Poole (History/Coll. of Charleston; In the Mountains of Madness: The Life and Extraordinary Afterlife of H.P. Lovecraft, 2016, etc.) brings a scholar's eye and a devotee's heart to a study of the literary, film, and artistic incarnations of horror from the World War I period to today.
This is really two books, one an excellent examination of the nightmare repercussions of the Great War and a second that is only partially successful in tying it to the origins of horror as entertainment—and catharsis. Tales of the macabre existed long before the war, but the author argues that the war remains the true wellspring of the modern genre. His evidence makes a persuasive case, up to a point. The book is obviously the result of significant research, but Poole spends too much time playing amateur psychologist in an effort to support his premise, frequently interpreting the facts to fit his conjectures. The author’s command of literary and film studies is evident, and he takes care to examine a wide range of noted works and their creators rather than just the standard-bearers. But he also undercuts his arguments through overstatement—e.g., claiming that the recent rash of zombie films and TV is “a national obsession.” An astute exploration of the cultural significance of a film like Nosferatu is one thing, but some readers may have a hard time taking seriously the claim that an orgy of ooze like the dreadful 1982 remake of The Thing is a “classic.” This is not a matter of being dismissive of genre works, which can be superb, or of the author, who is clearly a sharp, talented historian.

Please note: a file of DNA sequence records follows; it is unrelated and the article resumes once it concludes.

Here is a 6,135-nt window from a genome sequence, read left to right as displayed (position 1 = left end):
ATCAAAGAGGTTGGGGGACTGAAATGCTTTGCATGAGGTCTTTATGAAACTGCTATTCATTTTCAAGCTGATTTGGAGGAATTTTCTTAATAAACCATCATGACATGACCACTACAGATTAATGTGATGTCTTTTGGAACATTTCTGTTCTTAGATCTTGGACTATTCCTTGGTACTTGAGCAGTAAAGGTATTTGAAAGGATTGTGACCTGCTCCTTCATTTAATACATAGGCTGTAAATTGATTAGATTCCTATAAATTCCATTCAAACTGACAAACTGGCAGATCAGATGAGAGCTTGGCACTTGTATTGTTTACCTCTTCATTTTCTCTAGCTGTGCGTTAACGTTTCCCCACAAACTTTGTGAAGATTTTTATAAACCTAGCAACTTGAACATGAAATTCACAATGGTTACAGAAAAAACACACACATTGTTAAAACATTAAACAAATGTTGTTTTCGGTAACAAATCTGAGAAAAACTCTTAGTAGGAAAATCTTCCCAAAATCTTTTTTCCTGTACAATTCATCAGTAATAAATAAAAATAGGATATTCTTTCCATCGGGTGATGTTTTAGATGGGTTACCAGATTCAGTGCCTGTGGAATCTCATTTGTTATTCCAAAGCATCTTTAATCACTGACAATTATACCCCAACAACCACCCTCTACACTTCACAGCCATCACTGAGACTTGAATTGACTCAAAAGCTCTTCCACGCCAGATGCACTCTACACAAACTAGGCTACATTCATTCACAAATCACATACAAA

A mixed bag studded with insights and flaws. Poole, who tends to conflate his personal tastes with high art, fires pre-emptive strikes against critics dismissive of the horror genre, but he fails to accept the legitimate reasons why these judgments hold sway.